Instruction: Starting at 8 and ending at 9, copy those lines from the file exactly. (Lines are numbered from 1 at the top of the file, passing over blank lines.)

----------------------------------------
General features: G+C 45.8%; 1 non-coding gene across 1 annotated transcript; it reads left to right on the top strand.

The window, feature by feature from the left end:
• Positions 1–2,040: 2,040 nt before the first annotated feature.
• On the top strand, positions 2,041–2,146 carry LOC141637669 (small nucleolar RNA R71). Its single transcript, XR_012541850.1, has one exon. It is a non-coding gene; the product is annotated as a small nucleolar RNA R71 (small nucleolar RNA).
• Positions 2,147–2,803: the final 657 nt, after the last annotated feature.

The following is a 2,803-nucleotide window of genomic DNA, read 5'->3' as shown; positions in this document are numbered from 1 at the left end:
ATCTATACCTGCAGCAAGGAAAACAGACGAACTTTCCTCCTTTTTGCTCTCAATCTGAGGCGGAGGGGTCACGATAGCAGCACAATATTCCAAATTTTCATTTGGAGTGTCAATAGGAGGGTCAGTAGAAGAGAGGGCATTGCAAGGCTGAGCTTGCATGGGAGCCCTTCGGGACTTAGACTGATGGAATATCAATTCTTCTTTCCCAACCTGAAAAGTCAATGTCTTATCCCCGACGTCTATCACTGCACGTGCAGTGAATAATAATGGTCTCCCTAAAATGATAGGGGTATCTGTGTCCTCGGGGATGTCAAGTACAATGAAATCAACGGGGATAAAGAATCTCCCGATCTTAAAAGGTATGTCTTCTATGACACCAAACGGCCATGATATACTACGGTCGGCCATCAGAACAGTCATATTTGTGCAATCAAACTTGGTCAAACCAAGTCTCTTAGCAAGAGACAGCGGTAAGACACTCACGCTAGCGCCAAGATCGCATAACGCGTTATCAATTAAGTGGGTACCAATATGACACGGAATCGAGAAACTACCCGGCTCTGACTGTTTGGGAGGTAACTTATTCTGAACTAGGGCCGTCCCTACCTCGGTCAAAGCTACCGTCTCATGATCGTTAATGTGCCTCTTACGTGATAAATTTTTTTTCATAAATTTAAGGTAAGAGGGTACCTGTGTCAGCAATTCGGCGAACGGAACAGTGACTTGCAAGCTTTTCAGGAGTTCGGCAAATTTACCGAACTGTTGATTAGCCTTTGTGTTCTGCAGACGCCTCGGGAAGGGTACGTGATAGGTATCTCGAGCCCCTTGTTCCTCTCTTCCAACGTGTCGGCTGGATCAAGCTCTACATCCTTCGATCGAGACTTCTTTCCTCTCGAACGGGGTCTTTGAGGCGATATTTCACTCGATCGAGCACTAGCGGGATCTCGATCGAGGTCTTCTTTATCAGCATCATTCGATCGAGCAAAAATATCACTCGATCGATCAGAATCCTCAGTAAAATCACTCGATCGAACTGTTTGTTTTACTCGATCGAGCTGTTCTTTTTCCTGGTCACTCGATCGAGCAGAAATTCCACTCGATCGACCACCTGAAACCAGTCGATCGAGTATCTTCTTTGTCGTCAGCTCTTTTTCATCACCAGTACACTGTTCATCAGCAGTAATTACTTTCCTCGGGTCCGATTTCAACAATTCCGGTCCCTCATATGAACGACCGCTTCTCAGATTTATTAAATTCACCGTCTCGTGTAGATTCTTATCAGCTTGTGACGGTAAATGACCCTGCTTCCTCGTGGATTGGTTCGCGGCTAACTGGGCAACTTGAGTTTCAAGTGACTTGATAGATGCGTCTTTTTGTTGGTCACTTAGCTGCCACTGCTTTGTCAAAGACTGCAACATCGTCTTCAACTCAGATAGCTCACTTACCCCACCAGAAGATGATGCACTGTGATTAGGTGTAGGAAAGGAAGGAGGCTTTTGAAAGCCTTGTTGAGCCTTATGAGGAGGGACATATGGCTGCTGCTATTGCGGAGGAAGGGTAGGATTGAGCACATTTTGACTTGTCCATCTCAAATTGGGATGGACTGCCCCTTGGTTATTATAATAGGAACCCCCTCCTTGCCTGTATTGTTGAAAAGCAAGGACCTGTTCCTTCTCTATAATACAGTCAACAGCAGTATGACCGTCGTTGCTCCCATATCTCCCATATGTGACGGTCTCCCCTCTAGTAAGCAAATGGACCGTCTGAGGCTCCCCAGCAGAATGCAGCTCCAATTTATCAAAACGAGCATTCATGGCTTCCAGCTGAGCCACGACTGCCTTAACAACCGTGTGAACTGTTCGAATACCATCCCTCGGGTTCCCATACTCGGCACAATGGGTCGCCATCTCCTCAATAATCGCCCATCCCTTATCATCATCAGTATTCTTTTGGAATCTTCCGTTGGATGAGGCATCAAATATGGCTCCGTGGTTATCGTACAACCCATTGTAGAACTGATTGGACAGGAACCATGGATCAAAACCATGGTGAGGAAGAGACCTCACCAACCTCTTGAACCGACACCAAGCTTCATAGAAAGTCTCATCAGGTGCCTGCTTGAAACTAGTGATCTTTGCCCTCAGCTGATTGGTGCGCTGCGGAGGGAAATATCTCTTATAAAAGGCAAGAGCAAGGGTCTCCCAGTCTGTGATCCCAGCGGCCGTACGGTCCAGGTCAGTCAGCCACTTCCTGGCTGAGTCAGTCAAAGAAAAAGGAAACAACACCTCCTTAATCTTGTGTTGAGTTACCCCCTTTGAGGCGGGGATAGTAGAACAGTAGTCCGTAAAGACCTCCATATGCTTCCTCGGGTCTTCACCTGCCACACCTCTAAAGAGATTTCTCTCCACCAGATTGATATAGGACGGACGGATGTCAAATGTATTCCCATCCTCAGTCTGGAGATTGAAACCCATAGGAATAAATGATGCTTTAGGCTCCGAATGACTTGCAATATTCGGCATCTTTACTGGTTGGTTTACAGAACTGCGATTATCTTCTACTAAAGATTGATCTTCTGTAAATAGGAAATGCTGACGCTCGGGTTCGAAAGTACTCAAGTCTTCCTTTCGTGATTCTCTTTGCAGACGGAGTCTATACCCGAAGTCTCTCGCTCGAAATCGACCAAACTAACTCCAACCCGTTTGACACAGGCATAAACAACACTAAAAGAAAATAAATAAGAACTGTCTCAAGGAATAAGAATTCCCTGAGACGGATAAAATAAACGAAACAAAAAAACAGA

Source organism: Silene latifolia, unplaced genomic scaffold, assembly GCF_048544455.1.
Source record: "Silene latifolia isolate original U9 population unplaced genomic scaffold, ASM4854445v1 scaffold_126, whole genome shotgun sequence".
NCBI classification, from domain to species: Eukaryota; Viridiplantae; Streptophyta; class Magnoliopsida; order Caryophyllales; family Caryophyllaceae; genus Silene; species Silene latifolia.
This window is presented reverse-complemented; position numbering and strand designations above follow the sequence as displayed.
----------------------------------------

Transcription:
Source organism: Silene latifolia, unplaced genomic scaffold, assembly GCF_048544455.1.
Source record: "Silene latifolia isolate original U9 population unplaced genomic scaffold, ASM4854445v1 scaffold_126, whole genome shotgun sequence".